HOUSTON, Texas (KTRK) -- Civil rights attorney Benjamin Crump is filing up to 98 civil suits connected to the tragedy at Astroworld Festival, including that of a 9-year-old boy who was critically injured.
Little Ezra Blount is currently on life support, with not many options to save his life.
Crump held a briefing Friday morning alongside other concertgoers who were hurt. The attorney announced he is representing more than 200 victims who suffered mentally and physically.
"We will make sure that they get justice because this should have never happened," said Crump.
But, he also made it clear that it's more than just about that.
"It is also about making sure Live Nation and anybody else who had anything to do with the failure here that caused people to lose their children. Nobody should ever die from going to a concert. In the future, safety must be paramount," said Crump.
Attorney Alex Hilliard was also present at the briefing. He said "criminal behavior" started weeks prior to the date of the concert because there was no plan in place.
"We are talking about the largest organizer and promoter of festivals and concerts in the world," Hilliard said. "And when that happens, a failure of epic proportions on this type of scale, it is criminal."
One of Crump's clients, 32-year-old Uniqua Smith, shared her experience at the concert during the briefing.
Smith, a mother of two, said she had gone to the concert by herself but she never thought of the possibility of not returning home to her children.
She explained the feeling of being crushed by other bodies during the rapper's first song.
"By the third or fourth song, I tried to make my way out of the crowd," Smith said. "When I tapped on a woman to ask her to move, I noticed she was also having trouble breathing. The next thing I know, she was having a seizure and hit the ground."
Thankfully, Smith was able to escape the horrific scene but from 9:45 p.m. to 2:45 a.m., she said she was trapped in downtown Houston.
"There was no way to Uber home. I couldn't call anyone. I couldn't even get to my car," she said.
"They never fathomed that it would be the worst nightmare of their life, witnessing people get killed," said Crump.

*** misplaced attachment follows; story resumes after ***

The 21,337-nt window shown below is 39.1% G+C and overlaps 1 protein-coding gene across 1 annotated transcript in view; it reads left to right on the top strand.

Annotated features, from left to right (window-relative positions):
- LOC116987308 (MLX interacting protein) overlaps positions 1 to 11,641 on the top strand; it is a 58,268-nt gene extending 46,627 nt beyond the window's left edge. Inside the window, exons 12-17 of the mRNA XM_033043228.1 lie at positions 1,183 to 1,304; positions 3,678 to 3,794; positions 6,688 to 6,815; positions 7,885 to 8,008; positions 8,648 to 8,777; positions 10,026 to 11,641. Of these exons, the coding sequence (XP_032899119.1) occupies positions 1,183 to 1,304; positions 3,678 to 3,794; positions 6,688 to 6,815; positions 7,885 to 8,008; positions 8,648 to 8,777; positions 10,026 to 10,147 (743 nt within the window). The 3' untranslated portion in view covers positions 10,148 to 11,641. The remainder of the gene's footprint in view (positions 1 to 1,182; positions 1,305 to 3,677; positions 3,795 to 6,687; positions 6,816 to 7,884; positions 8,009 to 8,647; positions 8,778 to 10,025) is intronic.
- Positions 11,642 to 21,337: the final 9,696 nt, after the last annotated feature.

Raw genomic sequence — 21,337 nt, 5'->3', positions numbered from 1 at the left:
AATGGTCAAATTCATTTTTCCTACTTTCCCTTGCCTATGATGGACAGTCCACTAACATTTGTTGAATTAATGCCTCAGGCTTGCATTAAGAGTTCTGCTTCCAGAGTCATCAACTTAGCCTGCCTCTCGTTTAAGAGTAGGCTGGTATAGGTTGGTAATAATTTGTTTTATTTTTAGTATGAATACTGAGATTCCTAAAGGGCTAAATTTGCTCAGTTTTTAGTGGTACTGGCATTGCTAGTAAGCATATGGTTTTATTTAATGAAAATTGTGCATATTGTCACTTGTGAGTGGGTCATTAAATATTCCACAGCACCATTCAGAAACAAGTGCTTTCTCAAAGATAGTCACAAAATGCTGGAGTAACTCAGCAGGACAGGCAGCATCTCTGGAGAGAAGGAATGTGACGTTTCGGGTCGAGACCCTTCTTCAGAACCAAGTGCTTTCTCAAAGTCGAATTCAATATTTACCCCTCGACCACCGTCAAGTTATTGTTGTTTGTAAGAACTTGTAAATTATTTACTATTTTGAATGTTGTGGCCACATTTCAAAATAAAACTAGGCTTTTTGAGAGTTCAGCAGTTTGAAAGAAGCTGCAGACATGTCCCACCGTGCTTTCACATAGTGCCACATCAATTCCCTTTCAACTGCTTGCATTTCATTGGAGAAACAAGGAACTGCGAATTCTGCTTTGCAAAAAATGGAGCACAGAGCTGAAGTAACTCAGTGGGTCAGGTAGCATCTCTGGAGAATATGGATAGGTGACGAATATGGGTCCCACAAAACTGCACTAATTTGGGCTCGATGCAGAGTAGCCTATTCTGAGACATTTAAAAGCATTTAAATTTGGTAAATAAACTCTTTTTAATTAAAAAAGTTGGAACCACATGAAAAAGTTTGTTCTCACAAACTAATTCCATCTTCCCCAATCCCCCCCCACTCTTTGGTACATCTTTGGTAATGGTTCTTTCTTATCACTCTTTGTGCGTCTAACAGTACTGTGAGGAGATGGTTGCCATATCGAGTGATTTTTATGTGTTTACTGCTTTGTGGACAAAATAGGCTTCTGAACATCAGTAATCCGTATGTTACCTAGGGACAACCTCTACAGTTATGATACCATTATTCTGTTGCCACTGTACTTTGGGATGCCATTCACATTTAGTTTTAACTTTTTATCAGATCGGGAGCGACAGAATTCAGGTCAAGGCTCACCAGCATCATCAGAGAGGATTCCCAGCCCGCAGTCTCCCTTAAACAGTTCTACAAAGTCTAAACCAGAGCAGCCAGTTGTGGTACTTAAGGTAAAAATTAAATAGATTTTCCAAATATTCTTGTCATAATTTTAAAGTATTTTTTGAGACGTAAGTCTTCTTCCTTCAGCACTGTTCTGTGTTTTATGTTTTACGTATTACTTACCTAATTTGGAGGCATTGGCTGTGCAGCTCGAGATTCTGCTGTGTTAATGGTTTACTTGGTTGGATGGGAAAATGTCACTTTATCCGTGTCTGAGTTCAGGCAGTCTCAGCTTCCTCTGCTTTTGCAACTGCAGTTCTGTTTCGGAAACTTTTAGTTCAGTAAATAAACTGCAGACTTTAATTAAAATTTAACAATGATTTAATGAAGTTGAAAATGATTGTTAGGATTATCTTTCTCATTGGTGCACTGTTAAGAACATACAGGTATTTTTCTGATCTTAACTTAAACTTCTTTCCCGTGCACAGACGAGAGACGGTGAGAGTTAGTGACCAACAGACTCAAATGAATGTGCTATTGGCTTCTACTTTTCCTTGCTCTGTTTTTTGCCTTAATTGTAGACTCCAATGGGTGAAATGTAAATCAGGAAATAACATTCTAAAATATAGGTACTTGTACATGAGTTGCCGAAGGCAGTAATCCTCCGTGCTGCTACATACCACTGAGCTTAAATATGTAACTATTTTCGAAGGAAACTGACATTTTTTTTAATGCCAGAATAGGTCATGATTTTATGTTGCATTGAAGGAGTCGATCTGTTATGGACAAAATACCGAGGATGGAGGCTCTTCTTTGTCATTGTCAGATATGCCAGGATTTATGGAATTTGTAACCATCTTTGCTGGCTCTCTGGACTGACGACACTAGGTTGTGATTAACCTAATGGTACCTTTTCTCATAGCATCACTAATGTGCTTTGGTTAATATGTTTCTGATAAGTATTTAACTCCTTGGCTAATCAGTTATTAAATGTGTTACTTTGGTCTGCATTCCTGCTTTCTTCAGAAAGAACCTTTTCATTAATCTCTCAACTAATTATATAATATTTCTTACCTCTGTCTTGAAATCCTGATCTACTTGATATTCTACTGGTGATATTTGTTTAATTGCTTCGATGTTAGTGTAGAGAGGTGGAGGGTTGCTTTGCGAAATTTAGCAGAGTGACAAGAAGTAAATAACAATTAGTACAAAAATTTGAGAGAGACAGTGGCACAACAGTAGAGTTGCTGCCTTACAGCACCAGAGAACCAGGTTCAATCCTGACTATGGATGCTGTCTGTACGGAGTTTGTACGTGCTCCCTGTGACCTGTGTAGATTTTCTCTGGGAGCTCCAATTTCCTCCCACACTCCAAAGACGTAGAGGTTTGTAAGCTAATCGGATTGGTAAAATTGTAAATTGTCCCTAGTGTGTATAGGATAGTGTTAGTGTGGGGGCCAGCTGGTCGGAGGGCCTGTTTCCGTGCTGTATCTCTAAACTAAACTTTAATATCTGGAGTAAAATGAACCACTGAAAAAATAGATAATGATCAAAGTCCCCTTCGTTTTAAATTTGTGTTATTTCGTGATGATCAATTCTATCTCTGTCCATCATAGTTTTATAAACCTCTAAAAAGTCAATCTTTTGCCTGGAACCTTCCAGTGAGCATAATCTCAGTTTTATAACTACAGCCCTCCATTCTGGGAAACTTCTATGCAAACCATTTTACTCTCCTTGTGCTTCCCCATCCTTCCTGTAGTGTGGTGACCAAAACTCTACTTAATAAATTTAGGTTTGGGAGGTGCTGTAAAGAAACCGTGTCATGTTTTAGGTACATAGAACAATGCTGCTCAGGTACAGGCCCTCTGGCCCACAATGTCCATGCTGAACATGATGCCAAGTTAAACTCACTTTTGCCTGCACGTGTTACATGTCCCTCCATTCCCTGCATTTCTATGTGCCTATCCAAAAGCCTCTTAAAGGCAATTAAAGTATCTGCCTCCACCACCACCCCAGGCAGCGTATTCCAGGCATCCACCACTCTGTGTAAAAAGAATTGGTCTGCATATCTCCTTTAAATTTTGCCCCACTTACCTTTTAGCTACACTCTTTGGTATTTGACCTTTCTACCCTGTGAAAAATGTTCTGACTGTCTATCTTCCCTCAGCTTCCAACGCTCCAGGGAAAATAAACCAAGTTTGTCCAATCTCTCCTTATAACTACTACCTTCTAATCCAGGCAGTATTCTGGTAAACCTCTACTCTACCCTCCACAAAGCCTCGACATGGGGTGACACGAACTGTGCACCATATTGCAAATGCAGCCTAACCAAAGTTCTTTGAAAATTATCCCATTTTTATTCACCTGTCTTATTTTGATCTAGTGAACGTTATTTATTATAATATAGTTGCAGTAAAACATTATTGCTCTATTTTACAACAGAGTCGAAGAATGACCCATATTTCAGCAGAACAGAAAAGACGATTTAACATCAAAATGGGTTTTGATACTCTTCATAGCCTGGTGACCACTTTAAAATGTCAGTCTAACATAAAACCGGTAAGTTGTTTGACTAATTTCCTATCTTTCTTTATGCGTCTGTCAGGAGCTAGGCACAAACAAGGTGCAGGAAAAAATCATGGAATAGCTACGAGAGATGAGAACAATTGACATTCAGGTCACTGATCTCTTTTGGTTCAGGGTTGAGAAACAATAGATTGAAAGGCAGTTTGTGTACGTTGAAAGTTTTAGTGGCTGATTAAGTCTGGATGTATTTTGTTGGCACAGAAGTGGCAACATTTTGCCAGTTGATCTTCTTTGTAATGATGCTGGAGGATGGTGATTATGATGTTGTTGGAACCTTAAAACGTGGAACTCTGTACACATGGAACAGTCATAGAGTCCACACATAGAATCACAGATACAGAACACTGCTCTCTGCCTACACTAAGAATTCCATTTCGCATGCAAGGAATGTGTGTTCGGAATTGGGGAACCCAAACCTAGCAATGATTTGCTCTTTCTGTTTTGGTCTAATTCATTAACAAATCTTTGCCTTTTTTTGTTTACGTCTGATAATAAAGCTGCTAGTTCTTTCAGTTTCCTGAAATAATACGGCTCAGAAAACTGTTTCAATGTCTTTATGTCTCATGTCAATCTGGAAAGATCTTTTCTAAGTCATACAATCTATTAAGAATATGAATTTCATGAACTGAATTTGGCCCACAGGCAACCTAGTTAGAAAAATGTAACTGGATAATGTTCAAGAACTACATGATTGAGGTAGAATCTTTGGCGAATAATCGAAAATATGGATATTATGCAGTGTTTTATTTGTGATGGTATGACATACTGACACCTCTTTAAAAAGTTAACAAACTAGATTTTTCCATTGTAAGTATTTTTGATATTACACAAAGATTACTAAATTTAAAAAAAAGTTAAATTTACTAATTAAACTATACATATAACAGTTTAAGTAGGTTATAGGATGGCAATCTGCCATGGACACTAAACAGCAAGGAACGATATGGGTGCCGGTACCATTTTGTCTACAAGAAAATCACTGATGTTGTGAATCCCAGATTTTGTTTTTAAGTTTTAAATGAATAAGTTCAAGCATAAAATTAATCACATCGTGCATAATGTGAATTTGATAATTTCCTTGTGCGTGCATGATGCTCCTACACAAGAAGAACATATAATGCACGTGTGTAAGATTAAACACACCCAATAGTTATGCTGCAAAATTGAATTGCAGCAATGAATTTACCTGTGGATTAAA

For 25-year-old Reyna Iraheta, the concert was supposed to be an opportunity for her and her best friend to make memories.
She recalled chaos started as soon as she got through the gates at about 2 p.m. She said she saw no police or security in sight during the madness over by the merchandise. Later that evening, she said she saw sheriffs on horses arrive.
"The annoying thing is that instead of them going to block off the VIP section, they all just faced us and you just see them recording us," Iraheta said. "It was a horrible feeling seeing people who were supposed to protect us were just looking at us."
On Friday, Crump asked for continued prayers for little Ezra.
Treston Blount said his son is a young Travis Scott fan.
"He was so stoked. He was ready to go," said Treston.
Treston held Ezra high on his shoulders as the countdown began to Scott's performance. They stayed toward the back of the crowd because Treston said he thought it would be calmer, but as soon as Travis Scott took the stage, he said that's when people started pushing.
That's when Treston fell unconscious, and Ezra fell to the ground. At the mercy of concertgoers, the 9-year-old was trampled.
When Treston regained consciousness he could not find his son anywhere. He rushed to on site medic tents, as well as several hospitals. After filing a police report, he later received a message from an officer that included a picture of Ezra.
"The picture they sent me was him in the hospital. Just to see him in that condition... I wasn't ready," said Treston as tears filled his eyes.
Upon arrival to the hospital, Treston learned little Ezra's major organs had been damaged, his brain was swollen, and he was on life support.
"I could tell that he was damaged," Treston said. "I'm not ready to lose my boy at all. We still got a bunch of living to do... that's my boy," Treston said.
As the investigation continues into the tragedy, some people, like Crump, believe it could have all been prevented.
"This was so very preventable ... Had people been focused on crowd control, had people been focused on safety provisions, focused on protocols," Crump said. "We want the message to be loud and clear to Live Nation and everybody involved. We expect you to do better in the future, and we expect you to do right by everybody who is injured physically or psychologically at the Astroworld Festival."
He is asking that anyone who has video from the concert to submit it on the Astroworld Claims Help website.